Restlessness is my vice. There's always more I can do, more I can learn. I crave to sit and do nothing, but when I actually get the chance to do just that I find ways to be productive. Whether it be through yoga, other physical activity, reading, learning music, journaling, talking to friends, planning the future, etc. I never seem content to just be. The overriding feeling of guilt and the need for advancement/productivity takes over. Any thoughts?
If there is no end to productivity, which is fine, then can you wait for productivity to end before being at peace? In other words, you will not find peace as a result of your productivity.
Outwardly, there is always something you can be doing for the sake of your schedule or work or hobbies or whatever. But inwardly, there is nothing you can improve. All you can do is come to know that inner stillness.
If your productivity is due to the urge of restlessness, you will find it to be unhealthy for you at times. A warrior who doesn’t know when to sheath her sword, a surgeon who doesn’t know when to stop cutting, a writer who can’t figure out when to put down his pen, all of these cases of excess take the individual’s original intent and warp it beyond their control.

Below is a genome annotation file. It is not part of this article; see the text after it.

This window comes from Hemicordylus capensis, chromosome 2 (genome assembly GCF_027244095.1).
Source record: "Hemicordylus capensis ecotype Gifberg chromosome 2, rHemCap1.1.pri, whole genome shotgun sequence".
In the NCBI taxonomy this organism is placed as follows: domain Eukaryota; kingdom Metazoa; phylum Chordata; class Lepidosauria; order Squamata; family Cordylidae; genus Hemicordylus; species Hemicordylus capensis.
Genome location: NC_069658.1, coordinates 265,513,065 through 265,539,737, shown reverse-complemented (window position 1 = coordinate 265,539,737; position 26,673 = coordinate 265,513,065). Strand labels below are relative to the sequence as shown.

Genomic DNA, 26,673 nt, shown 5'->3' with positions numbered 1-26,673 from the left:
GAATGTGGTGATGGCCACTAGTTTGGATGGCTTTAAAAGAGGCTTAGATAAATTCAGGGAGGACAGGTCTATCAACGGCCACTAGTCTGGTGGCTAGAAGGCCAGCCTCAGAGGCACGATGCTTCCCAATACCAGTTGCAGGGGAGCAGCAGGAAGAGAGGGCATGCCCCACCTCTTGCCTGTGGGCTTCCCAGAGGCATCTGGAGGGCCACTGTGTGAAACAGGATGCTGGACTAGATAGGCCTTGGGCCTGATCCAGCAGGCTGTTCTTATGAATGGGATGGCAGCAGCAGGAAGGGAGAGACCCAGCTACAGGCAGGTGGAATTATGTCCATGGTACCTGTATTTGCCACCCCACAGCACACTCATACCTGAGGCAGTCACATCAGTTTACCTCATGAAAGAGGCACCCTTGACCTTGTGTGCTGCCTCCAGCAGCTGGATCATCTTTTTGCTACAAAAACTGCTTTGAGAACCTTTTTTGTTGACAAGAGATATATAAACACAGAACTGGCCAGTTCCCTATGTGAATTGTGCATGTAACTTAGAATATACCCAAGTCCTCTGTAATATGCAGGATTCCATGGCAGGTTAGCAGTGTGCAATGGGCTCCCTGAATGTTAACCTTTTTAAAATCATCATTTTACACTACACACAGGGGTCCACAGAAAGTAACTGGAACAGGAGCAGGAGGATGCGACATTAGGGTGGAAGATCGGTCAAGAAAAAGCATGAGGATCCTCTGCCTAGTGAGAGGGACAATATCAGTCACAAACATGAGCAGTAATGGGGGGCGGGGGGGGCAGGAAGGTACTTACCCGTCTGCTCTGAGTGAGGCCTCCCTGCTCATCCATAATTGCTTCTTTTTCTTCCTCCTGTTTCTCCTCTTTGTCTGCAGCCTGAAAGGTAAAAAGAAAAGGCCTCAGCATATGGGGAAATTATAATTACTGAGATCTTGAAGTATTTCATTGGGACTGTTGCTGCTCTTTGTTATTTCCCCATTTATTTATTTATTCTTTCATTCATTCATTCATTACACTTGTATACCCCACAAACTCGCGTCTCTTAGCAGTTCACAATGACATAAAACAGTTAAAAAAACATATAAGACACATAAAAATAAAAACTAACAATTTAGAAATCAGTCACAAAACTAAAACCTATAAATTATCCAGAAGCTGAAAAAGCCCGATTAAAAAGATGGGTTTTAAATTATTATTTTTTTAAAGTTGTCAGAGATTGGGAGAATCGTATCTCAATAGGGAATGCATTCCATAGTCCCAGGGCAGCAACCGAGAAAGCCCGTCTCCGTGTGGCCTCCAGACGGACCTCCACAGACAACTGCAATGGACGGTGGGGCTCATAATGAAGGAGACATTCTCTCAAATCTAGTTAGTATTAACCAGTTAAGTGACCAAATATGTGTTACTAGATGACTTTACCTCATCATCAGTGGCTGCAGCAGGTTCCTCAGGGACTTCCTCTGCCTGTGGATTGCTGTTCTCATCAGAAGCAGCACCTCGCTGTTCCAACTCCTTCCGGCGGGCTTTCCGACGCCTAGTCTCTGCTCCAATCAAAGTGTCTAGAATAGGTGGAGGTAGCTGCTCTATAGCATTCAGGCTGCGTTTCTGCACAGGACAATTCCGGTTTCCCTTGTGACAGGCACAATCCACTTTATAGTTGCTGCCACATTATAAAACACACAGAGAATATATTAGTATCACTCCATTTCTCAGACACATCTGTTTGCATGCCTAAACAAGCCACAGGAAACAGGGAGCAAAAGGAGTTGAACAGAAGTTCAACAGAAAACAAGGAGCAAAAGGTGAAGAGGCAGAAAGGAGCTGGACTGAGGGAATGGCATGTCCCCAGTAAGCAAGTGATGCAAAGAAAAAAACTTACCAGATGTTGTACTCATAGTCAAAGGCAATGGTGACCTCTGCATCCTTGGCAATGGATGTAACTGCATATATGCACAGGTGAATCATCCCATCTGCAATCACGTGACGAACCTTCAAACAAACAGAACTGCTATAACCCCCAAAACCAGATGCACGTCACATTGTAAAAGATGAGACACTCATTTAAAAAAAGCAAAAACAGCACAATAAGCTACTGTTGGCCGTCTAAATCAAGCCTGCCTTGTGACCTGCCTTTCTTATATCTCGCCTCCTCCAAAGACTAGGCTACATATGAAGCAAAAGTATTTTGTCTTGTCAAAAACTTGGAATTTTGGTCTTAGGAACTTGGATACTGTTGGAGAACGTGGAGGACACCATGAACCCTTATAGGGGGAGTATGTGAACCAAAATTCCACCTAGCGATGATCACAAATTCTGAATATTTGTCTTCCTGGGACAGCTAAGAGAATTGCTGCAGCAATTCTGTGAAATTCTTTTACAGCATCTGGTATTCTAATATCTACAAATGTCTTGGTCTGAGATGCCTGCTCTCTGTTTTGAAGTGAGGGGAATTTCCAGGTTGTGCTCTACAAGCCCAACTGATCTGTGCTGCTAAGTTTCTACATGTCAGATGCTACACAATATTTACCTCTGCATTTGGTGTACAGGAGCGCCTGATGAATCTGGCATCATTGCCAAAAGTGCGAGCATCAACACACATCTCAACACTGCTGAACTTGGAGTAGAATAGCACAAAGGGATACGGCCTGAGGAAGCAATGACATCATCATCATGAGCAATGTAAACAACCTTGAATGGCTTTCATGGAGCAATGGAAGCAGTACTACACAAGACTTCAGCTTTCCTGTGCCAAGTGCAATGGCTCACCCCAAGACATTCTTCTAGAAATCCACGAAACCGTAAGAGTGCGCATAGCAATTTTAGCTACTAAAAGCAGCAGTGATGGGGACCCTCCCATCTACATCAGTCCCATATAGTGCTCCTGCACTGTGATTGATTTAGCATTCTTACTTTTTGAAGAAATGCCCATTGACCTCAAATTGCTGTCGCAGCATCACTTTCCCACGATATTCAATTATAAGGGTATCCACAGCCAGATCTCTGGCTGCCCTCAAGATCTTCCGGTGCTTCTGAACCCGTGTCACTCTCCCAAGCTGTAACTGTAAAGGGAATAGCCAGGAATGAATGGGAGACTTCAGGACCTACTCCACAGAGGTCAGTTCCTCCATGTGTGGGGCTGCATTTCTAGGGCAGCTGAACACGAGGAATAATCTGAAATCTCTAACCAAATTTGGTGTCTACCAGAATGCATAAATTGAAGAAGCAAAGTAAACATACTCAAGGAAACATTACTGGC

If you cannot be still and at ease when you want to, regardless of what is happening in your mind, body, or world, can you really suppose yourself to be in harmony with this moment? Or are you a victim of the mind’s constant need to be chewing on something?
Real productivity doesn’t come from guilt and restlessness but clarity of intent and strength of intellect. If you make your productivity about yourself, about your ego, then you will always be trying to improve it to some idealized perfection because you can’t stand to be imperfect. But if you keep your sense of self from trying to find itself in your work, then you can be productive according the terms of your project.
Otherwise, as you grow older, you may get the sense that you are some cog in a giant machine called progress. You may lose your sense of self and connectivity to the whole of aliveness. That kind of suffering is all too common in the modern era.
The place to begin is with daily meditation. In order for you to find encouragement and inspiration to do so, I recommend the book The Power of Now by Eckhart Tolle.